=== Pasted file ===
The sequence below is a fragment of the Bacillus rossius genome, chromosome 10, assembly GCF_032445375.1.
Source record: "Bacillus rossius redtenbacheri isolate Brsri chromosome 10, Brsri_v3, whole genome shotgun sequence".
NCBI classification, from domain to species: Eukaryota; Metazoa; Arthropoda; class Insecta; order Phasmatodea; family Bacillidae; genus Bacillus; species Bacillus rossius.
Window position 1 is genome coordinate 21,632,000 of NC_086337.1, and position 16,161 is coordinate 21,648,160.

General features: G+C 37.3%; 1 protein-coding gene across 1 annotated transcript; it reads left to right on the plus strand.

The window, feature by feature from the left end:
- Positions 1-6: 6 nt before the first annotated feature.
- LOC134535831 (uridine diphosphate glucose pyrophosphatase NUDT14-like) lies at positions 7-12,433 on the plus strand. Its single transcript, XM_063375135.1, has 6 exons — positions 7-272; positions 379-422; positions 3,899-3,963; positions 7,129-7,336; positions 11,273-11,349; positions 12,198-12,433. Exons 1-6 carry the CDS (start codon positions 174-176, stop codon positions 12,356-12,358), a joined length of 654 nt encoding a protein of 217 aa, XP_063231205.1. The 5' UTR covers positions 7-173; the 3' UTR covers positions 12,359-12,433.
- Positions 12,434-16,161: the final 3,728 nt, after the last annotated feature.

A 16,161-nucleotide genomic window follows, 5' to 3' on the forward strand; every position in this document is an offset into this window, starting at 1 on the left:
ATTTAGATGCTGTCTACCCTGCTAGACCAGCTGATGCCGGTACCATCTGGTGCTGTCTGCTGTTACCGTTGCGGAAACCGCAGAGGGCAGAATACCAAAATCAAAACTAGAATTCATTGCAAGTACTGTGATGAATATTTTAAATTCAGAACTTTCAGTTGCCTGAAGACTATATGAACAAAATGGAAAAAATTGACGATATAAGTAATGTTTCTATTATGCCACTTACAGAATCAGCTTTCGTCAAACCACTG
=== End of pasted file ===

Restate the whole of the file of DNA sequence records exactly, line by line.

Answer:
The sequence below is a fragment of the Bacillus rossius genome, chromosome 10, assembly GCF_032445375.1.
Source record: "Bacillus rossius redtenbacheri isolate Brsri chromosome 10, Brsri_v3, whole genome shotgun sequence".
NCBI classification, from domain to species: Eukaryota; Metazoa; Arthropoda; class Insecta; order Phasmatodea; family Bacillidae; genus Bacillus; species Bacillus rossius.
Window position 1 is genome coordinate 21,632,000 of NC_086337.1, and position 16,161 is coordinate 21,648,160.

General features: G+C 37.3%; 1 protein-coding gene across 1 annotated transcript; it reads left to right on the plus strand.

The window, feature by feature from the left end:
- Positions 1-6: 6 nt before the first annotated feature.
- LOC134535831 (uridine diphosphate glucose pyrophosphatase NUDT14-like) lies at positions 7-12,433 on the plus strand. Its single transcript, XM_063375135.1, has 6 exons — positions 7-272; positions 379-422; positions 3,899-3,963; positions 7,129-7,336; positions 11,273-11,349; positions 12,198-12,433. Exons 1-6 carry the CDS (start codon positions 174-176, stop codon positions 12,356-12,358), a joined length of 654 nt encoding a protein of 217 aa, XP_063231205.1. The 5' UTR covers positions 7-173; the 3' UTR covers positions 12,359-12,433.
- Positions 12,434-16,161: the final 3,728 nt, after the last annotated feature.

A 16,161-nucleotide genomic window follows, 5' to 3' on the forward strand; every position in this document is an offset into this window, starting at 1 on the left:
ATTTAGATGCTGTCTACCCTGCTAGACCAGCTGATGCCGGTACCATCTGGTGCTGTCTGCTGTTACCGTTGCGGAAACCGCAGAGGGCAGAATACCAAAATCAAAACTAGAATTCATTGCAAGTACTGTGATGAATATTTTAAATTCAGAACTTTCAGTTGCCTGAAGACTATATGAACAAAATGGAAAAAATTGACGATATAAGTAATGTTTCTATTATGCCACTTACAGAATCAGCTTTCGTCAAACCACTG